Cellmates’ Reunion

Cellmates’ Reunion

Desperate for medical care, an ailing granny pies the President and finds a soft bed in a country club prison. It’s enough to make you go out and commit a crime.


“Dear Cellmates,” (said the postcard) “I need to go back to jail but I don’t know what crime to commit. Could we get together and brainstorm? Marjorie”

Marjorie, Susan and I had been cellmates for ten days in 1967. Our crime was trespassing at a draft board during the Vietnam War. After college Susan and I had each moved to the city where we still get together regularly. But neither of us had seen Marjorie for almost forty years.

When she showed up at Susan’s house she was still brown-haired and straight-spined, but her hands quivered. It was a symptom of a disease that would soon make her an invalid, she explained, and the best care she could get was in prison.

“Oh Marge, you can stay with me–for a while.” Remembering my husband, I had to add the qualification. Susan offered shelter too. But Marjorie hadn’t turned to her old gang for nursing care.

“I need long-term professional help,” she said, “and there’s no way I can pay for it.” However, she explained–“and this is why I got you girls together”–thanks to the “war on drugs” and get-tough sentencing, the jails were full of aging third strikers. The particular prison Marjorie hoped to get into spent more than $70,000 a year per senior and had a better patient-to-staff ratio than any nursing home that would accept her Medicare.

“So I move the agenda,” Marjorie declared. “Let’s plan a caper that will get me sent away for life.”

“Sell pot,” Susan suggested. “Thirty years should be good enough.”

But Marjorie abhorred drugs. All three of us did, even in the 1960s.

“Burn the flag,” again from Susan.

“But I’m not anti-American.”

That was true too. In the old days we always moved our Bring Them Home banner far away from the doofus (or was he an FBI agent?) waving the Vietnamese flag. We weren’t about to cede the US flag to the creeps running the current war. Besides, flag-burning laws might be unconstitutional. The last thing Marjorie needed was years on the outside while her case made its way up to the Supreme Court.

“Come on,” Marjorie scolded. “We shut down that draft board for over six hours just trespassing. Now I’m willing to be sent away for life.”

But we couldn’t come up with anything. The meeting petered out. Susan and I promised to continue brainstorming and we did indeed keep meeting, but our focus shifted to getting Marjorie long-term care outside prison.

I called a doctor who used to volunteer at a Black Panther clinic. He explained that left-wing doctors could rarely afford their own malpractice insurance these days. He was covered through the county clinic where he worked. But he couldn’t choose his own patients, and he certainly couldn’t sneak an unauthorized old lady into a nursing home. He put us in touch with a geriatric social worker who showed us a couple of institutions for which Marjorie might be a “candidate,” if strings were pulled. They were so dismal that we went back to thinking of crimes.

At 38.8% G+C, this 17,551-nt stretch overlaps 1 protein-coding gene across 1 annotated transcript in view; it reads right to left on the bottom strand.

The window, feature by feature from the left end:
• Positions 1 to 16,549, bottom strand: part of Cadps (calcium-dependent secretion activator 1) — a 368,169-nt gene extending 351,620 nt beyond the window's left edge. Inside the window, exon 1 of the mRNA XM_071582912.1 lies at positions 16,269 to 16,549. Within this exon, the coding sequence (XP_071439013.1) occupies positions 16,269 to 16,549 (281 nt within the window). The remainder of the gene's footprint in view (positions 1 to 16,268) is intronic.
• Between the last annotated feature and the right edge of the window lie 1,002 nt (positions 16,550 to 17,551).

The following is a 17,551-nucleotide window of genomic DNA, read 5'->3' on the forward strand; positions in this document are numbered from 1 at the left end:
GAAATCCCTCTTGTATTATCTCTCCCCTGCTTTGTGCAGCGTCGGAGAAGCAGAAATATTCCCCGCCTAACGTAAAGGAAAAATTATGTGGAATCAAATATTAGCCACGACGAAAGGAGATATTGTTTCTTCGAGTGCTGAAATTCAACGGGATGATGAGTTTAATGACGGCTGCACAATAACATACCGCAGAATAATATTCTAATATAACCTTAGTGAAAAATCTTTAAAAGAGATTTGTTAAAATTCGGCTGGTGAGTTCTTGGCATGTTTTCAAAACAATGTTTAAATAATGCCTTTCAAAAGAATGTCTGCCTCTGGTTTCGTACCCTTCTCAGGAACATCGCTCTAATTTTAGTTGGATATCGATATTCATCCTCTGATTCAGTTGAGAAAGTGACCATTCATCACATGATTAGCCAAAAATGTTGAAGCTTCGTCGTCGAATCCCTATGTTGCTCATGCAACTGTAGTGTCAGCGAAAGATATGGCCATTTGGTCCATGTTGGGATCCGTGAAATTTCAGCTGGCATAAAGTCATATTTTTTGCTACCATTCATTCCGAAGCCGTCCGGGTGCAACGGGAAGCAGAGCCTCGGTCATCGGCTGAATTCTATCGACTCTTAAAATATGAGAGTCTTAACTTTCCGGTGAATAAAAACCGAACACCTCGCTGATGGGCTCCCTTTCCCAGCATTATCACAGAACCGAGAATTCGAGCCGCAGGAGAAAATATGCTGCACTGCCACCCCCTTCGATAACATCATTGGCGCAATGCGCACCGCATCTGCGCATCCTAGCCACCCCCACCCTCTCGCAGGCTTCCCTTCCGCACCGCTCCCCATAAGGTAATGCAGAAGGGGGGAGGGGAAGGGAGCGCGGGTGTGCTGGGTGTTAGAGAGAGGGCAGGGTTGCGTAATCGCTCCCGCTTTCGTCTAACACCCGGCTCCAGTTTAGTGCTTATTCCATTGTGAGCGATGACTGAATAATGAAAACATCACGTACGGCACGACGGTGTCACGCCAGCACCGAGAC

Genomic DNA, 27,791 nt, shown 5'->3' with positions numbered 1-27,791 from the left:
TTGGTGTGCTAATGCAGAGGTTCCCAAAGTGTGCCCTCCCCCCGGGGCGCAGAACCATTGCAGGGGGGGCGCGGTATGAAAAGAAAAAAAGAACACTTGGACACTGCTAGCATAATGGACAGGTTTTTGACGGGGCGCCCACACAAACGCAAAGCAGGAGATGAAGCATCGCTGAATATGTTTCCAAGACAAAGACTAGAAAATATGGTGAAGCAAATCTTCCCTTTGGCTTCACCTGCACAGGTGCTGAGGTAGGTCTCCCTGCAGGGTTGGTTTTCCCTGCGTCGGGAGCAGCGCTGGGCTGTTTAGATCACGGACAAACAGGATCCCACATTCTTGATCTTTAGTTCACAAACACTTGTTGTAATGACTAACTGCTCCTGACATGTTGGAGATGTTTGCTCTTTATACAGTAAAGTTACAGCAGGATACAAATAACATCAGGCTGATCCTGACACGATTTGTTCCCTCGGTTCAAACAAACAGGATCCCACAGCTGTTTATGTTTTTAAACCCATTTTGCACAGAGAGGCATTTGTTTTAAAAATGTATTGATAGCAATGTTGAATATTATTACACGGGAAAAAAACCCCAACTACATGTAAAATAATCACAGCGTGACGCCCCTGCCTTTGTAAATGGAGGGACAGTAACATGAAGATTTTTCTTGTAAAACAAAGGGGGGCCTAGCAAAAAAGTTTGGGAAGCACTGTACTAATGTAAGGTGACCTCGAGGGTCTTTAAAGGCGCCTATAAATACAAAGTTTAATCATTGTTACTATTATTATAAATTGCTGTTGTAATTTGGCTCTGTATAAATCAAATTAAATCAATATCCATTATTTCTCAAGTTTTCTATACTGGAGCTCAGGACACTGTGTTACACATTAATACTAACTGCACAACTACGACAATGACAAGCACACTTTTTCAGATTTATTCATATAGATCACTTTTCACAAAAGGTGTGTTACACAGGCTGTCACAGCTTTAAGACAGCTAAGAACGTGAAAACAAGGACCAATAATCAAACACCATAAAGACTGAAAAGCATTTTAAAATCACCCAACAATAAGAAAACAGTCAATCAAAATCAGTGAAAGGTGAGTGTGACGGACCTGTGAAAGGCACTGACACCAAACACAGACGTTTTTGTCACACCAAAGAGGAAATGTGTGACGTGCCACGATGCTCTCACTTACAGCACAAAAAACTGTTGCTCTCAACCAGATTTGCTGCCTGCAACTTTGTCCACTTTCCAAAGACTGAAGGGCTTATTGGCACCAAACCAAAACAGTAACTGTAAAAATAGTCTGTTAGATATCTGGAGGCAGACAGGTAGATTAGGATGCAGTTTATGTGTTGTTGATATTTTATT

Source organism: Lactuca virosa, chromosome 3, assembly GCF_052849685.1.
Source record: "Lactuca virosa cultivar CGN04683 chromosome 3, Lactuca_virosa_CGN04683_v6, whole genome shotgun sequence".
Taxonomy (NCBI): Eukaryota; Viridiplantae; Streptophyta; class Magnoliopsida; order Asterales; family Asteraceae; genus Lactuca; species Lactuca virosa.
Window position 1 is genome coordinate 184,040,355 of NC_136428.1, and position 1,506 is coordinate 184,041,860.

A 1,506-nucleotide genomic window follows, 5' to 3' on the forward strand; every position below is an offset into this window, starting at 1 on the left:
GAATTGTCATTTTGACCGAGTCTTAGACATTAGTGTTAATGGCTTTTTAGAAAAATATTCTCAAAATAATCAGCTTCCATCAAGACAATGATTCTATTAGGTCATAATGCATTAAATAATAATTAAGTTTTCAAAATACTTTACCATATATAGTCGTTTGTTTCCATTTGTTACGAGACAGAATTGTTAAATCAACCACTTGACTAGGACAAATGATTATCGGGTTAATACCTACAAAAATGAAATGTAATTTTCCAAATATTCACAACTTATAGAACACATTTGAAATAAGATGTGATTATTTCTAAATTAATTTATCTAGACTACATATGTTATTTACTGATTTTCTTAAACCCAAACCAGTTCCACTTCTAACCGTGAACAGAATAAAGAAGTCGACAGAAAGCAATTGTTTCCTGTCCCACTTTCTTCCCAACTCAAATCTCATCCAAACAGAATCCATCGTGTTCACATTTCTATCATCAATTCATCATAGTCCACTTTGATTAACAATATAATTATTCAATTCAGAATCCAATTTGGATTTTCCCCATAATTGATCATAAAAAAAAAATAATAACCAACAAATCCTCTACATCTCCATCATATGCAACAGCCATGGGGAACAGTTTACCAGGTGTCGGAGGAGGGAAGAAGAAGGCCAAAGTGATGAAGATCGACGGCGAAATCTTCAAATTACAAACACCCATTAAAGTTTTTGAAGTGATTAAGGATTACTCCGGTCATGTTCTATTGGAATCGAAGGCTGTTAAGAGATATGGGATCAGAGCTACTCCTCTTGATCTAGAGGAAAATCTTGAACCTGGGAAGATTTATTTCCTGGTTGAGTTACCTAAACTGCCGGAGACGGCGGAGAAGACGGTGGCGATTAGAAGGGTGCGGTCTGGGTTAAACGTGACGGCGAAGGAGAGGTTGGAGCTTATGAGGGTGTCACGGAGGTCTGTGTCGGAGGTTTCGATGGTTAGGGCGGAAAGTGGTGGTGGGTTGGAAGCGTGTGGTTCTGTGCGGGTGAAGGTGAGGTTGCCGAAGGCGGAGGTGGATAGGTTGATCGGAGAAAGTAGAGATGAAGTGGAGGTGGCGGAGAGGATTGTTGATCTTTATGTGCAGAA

We’d just about given up when we saw the headline:
Palsied Granny Pies Prez
You probably read, yourself, about the pie-toting old lady who parachuted onto the offshore oil rig from which George W. Bush delivered his latest “we’re winning” speech. That was Marjorie. Her quiver was apparently worsening, because she accidentally spattered Condoleezza Rice with some banana cream filling.

But from her point of view, the caper was a total success. True, the ACLU at first argued that pie-in-the-face isn’t terrorism. But she’d unquestionably violated the portable no-fly zone that hovers over the President wherever he goes. That guaranteed her a life sentence.

Two months later Susan and I visited Marjorie in the senior wing of a modern prison. The first thing we noticed was that there was no urine smell. There were no guns or locks either.

And the guards were reasonably pleasant because they felt they’d gotten the easy inmates.

But the thing Marjorie particularly appreciated was the frequent visits from younger prisoners with time on their hands. In prison she’d found the physical help she needed without the isolation of a nursing home.

Marjorie’s roommate was a 91-year-old who’d been arrested for selling half her prescribed OxyContin to addicts for $10 a pill. She’d been reputed to be a mean old woman, but she was good company now that she didn’t have to choose between heat and pain relief.

“Marge really did her research,” I said on the way out.

“But what about us in twenty years?” Susan asked.

“Or ten,” I sighed. “We didn’t do a very good job reforming this country, did we?”

“We were too busy fighting war and segregation,” Susan answered. “We thought the Democrats could handle healthcare.”

I’m not going to tell you the name of Marjorie’s prison; we wouldn’t want to ruin a good thing. But Susan and I have begun thinking of a crime we could commit in the same jurisdiction–something that makes a strong political statement but preferably nonviolent. Do you have any suggestions?

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